New Zealand's FTA negotiations continue apace. The key developments are summarised below
On 1 August 2010, the NZ-Malaysia FTA (signed in October 2009) entered into force. This FTA built on concessions made in the ASEAN- Australia-NZ FTA (AANZFTA) which entered into force earlier this year.
Although the AANZFTA contained an investment chapter, this does not apply as between New Zealand and Australia due to a February 2009 exchange of letters between the two countries' trade ministers. One of the reasons for this carve-out is that New Zealand and Australia have been negotiating an investment protocol to the Closer Economic Relations (CER) Agreement between the two countries. The text of that protocol has reportedly now been agreed and is subject to legal verification before being presented for signature. The timing of its execution may indicate the extent to which the Gillard government is focused on trans-Tasman integration issues.
It will be interesting to compare that text to the investment protocol due to be negotiated between New Zealand and Hong Kong. In March 2010, New Zealand and Hong Kong signed a Closer Economic Partnership Agreement which did not include an investment chapter. At the same time, the parties signed side-letters recording a mutual intent to negotiate a separate investment protocol, stating:
There is apparently genuine intent on both sides to conclude this protocol. It is to be hoped that the result is indeed "broader in scope" than the 1995 Agreement between New Zealand and Hong Kong, which does not offer substantive enforceable protection to New Zealand investors.
New Zealand and Russia announced at the beginning of June 2010 that they begin scoping discussions for an FTA between the two countries (which would extend also to Belarus and Kazakhstan, with which Russia is in a customs union). The first round of these discussions has been completed successfully. The second round is scheduled to take place in Wellington in October 2010. These are not yet FTA negotiations, but preliminary discussions to determine whether FTA negotiations are viable. Present intentions do, however, appear to be towards producing a comprehensive FTA with investment, intellectual property and labour protections. Russia is not presently a member of the WTO. Indeed, aside from its customs union with Belarus and Kazakhstan, it does not appear to be a party to any FTAs (it has signed a 1994 FTA with the other CIS countries, but this has not entered into force). Accordingly, signing an FTA with Russia would be a significant strategic step for New Zealand. Vietnam may, however, make faster progress: on 17 September 2010, Vietnam and Russia announced that they had agreed to begin FTA negotiations in earnest.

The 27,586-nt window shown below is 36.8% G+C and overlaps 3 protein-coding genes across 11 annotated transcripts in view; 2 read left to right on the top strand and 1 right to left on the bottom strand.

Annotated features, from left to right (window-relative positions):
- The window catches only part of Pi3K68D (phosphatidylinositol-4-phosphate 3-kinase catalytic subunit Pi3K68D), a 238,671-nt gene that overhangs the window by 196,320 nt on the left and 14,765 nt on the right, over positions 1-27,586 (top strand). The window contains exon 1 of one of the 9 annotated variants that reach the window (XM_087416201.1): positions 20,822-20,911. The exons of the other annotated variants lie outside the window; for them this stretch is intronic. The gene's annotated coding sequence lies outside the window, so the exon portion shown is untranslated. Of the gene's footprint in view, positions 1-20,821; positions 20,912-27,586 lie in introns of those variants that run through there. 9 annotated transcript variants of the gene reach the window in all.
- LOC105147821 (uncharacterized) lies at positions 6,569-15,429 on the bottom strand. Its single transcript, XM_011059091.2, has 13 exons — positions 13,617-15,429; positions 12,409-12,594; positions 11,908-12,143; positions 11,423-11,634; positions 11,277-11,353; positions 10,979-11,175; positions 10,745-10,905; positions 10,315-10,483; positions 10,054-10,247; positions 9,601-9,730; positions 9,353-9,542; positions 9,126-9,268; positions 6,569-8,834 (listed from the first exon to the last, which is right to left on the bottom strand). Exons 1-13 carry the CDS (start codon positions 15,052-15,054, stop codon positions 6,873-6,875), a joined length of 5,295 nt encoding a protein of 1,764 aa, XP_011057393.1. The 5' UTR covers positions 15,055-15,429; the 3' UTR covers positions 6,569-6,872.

New Zealand's FTA negotiations with Korea were given a resuscitative boost by Prime Minister John Key's visit to Seoul in July 2010. Progress on the talks had " largely stalled", with Korea negotiators unconvinced of the value of concessions an already essentially tariff-free New Zealand was able to offer in exchange for seeking better access for New Zealand's agricultural produce. Despite Mr Key's intervention, progress does not appear to have picked up, with no further negotiating rounds held since May 2010. Like many modern FTA negotiations, the way through – if there is one – is likely to lie in liberalising non-goods trade (such as in services and investment), strengthening protection in areas of mutual interest (such as intellectual property), harmonising regulatory non-tariff barriers, and facilitating the movement of people between the two countries (for instance through promoting student exchange and temporary worker programmes). Korea's 2009 FTA with the EU is now scheduled to enter into force in July 2010 after Italy confirmed it would not veto the FTA provided its implementation was delayed by six months. The EU-Korea FTA will be an important reference point for both New Zealand, as will the on-going (and seemingly productive) Korea-Australia negotiations.
FTA negotiations with India continue, with a second round held in New Delhi in mid-August 2010.
Also continuing are the Trans-Pacific Partnership Agreement (TPP) negotiations with several Pacific Rim countries, including the United States. A second round was held in San Francisco in June 2010. Following an intersessional meeting in Lima held last month, the third round commences in Brunei in early October 2010. Negotiations are expected to continue into 2011. (Separately, the United States in mid-September 2010 filed two new WTO cases against China, perhaps underlining the economic rivalry which is fuelling the United States' interest in concluding a regional trade agreement to which China is not a party.)
The information in this article is for informative purposes only and should not be relied on as legal advice. Please contact Chapman Tripp for advice tailored to your situation.